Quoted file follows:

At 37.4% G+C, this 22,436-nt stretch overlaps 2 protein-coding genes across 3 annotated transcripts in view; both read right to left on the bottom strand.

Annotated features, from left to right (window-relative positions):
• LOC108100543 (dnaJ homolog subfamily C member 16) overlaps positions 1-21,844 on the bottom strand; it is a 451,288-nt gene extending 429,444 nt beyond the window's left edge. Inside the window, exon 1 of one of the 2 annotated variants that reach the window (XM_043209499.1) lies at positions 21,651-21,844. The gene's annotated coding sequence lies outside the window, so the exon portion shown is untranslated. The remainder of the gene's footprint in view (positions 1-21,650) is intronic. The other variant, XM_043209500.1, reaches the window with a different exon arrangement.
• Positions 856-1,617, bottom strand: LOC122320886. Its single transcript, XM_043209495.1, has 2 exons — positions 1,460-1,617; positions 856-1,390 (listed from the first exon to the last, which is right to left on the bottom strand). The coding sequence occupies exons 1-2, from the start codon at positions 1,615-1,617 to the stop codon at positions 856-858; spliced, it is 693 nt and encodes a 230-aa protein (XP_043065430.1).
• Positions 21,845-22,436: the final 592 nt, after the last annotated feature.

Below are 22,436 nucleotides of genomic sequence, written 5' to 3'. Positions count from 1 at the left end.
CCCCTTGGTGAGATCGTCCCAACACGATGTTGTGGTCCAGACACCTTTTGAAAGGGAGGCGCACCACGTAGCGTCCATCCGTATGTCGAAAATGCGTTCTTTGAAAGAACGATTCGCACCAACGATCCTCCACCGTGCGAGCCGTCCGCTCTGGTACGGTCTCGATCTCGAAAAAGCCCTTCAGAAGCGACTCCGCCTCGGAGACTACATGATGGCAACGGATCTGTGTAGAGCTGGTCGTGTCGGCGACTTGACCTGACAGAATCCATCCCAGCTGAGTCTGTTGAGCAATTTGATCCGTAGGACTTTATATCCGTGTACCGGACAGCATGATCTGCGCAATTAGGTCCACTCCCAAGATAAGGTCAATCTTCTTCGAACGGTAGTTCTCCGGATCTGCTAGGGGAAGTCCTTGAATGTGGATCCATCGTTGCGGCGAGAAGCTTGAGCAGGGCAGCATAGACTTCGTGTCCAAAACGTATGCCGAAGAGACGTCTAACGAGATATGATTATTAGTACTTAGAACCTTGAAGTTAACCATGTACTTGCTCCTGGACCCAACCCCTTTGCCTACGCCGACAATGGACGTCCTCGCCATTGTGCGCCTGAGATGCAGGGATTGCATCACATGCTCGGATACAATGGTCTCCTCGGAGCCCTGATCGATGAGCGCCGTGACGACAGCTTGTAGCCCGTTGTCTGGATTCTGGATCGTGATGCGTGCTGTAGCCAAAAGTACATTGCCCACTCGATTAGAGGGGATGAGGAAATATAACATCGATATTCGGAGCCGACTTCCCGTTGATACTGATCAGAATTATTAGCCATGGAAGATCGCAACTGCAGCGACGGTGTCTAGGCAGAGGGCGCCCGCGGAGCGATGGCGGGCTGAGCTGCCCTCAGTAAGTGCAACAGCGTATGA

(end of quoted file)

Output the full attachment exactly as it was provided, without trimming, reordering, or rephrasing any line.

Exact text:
At 37.4% G+C, this 22,436-nt stretch overlaps 2 protein-coding genes across 3 annotated transcripts in view; both read right to left on the bottom strand.

Annotated features, from left to right (window-relative positions):
• LOC108100543 (dnaJ homolog subfamily C member 16) overlaps positions 1-21,844 on the bottom strand; it is a 451,288-nt gene extending 429,444 nt beyond the window's left edge. Inside the window, exon 1 of one of the 2 annotated variants that reach the window (XM_043209499.1) lies at positions 21,651-21,844. The gene's annotated coding sequence lies outside the window, so the exon portion shown is untranslated. The remainder of the gene's footprint in view (positions 1-21,650) is intronic. The other variant, XM_043209500.1, reaches the window with a different exon arrangement.
• Positions 856-1,617, bottom strand: LOC122320886. Its single transcript, XM_043209495.1, has 2 exons — positions 1,460-1,617; positions 856-1,390 (listed from the first exon to the last, which is right to left on the bottom strand). The coding sequence occupies exons 1-2, from the start codon at positions 1,615-1,617 to the stop codon at positions 856-858; spliced, it is 693 nt and encodes a 230-aa protein (XP_043065430.1).
• Positions 21,845-22,436: the final 592 nt, after the last annotated feature.

Below are 22,436 nucleotides of genomic sequence, written 5' to 3'. Positions count from 1 at the left end.
CCCCTTGGTGAGATCGTCCCAACACGATGTTGTGGTCCAGACACCTTTTGAAAGGGAGGCGCACCACGTAGCGTCCATCCGTATGTCGAAAATGCGTTCTTTGAAAGAACGATTCGCACCAACGATCCTCCACCGTGCGAGCCGTCCGCTCTGGTACGGTCTCGATCTCGAAAAAGCCCTTCAGAAGCGACTCCGCCTCGGAGACTACATGATGGCAACGGATCTGTGTAGAGCTGGTCGTGTCGGCGACTTGACCTGACAGAATCCATCCCAGCTGAGTCTGTTGAGCAATTTGATCCGTAGGACTTTATATCCGTGTACCGGACAGCATGATCTGCGCAATTAGGTCCACTCCCAAGATAAGGTCAATCTTCTTCGAACGGTAGTTCTCCGGATCTGCTAGGGGAAGTCCTTGAATGTGGATCCATCGTTGCGGCGAGAAGCTTGAGCAGGGCAGCATAGACTTCGTGTCCAAAACGTATGCCGAAGAGACGTCTAACGAGATATGATTATTAGTACTTAGAACCTTGAAGTTAACCATGTACTTGCTCCTGGACCCAACCCCTTTGCCTACGCCGACAATGGACGTCCTCGCCATTGTGCGCCTGAGATGCAGGGATTGCATCACATGCTCGGATACAATGGTCTCCTCGGAGCCCTGATCGATGAGCGCCGTGACGACAGCTTGTAGCCCGTTGTCTGGATTCTGGATCGTGATGCGTGCTGTAGCCAAAAGTACATTGCCCACTCGATTAGAGGGGATGAGGAAATATAACATCGATATTCGGAGCCGACTTCCCGTTGATACTGATCAGAATTATTAGCCATGGAAGATCGCAACTGCAGCGACGGTGTCTAGGCAGAGGGCGCCCGCGGAGCGATGGCGGGCTGAGCTGCCCTCAGTAAGTGCAACAGCGTATGA